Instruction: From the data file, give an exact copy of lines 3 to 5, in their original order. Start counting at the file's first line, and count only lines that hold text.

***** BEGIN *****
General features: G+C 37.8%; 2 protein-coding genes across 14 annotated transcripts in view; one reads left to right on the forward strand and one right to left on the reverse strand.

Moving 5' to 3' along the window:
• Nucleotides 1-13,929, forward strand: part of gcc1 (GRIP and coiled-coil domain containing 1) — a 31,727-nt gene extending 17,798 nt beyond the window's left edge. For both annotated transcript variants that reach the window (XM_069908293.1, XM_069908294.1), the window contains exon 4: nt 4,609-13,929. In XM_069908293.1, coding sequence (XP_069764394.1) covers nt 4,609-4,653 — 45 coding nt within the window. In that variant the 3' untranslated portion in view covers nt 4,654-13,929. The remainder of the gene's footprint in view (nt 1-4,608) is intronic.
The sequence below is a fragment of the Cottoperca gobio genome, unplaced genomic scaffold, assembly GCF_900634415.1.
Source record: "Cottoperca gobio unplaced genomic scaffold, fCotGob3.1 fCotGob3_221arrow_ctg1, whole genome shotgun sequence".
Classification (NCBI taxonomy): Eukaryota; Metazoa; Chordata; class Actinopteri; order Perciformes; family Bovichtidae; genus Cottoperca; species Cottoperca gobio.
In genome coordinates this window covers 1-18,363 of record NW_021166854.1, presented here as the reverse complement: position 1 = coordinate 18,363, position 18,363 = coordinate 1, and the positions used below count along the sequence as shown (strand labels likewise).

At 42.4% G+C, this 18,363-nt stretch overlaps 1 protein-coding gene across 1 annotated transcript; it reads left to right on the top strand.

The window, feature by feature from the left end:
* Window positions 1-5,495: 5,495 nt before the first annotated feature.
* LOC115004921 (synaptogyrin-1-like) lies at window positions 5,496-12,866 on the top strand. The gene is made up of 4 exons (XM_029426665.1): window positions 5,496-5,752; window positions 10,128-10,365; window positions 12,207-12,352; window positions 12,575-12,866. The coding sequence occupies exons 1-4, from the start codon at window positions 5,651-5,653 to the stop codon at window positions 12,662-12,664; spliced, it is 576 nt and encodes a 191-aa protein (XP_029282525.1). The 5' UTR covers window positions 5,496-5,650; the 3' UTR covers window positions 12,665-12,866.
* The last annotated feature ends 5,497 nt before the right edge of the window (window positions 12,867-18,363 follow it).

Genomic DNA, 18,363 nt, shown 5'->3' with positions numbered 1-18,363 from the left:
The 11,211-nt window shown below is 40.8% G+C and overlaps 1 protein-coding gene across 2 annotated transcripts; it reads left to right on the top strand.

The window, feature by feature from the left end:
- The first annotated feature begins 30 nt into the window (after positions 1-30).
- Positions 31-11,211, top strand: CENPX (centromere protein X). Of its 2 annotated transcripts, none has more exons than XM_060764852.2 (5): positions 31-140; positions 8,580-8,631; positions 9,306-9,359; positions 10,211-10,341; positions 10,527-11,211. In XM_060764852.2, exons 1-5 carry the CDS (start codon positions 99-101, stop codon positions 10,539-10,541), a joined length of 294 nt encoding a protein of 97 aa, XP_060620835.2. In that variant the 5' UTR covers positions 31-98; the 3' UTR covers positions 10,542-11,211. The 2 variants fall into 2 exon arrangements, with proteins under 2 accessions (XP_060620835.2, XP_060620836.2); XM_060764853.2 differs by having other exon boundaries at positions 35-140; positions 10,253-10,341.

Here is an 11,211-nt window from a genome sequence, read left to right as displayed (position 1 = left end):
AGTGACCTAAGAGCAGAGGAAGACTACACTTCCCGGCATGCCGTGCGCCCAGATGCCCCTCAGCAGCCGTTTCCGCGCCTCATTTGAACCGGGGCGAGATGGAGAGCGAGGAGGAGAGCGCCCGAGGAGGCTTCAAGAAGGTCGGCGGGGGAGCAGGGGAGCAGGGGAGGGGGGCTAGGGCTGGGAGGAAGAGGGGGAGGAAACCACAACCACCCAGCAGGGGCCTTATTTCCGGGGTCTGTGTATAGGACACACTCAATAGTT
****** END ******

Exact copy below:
• Nucleotides 1-13,929, forward strand: part of gcc1 (GRIP and coiled-coil domain containing 1) — a 31,727-nt gene extending 17,798 nt beyond the window's left edge. For both annotated transcript variants that reach the window (XM_069908293.1, XM_069908294.1), the window contains exon 4: nt 4,609-13,929. In XM_069908293.1, coding sequence (XP_069764394.1) covers nt 4,609-4,653 — 45 coding nt within the window. In that variant the 3' untranslated portion in view covers nt 4,654-13,929. The remainder of the gene's footprint in view (nt 1-4,608) is intronic.
The sequence below is a fragment of the Cottoperca gobio genome, unplaced genomic scaffold, assembly GCF_900634415.1.
Source record: "Cottoperca gobio unplaced genomic scaffold, fCotGob3.1 fCotGob3_221arrow_ctg1, whole genome shotgun sequence".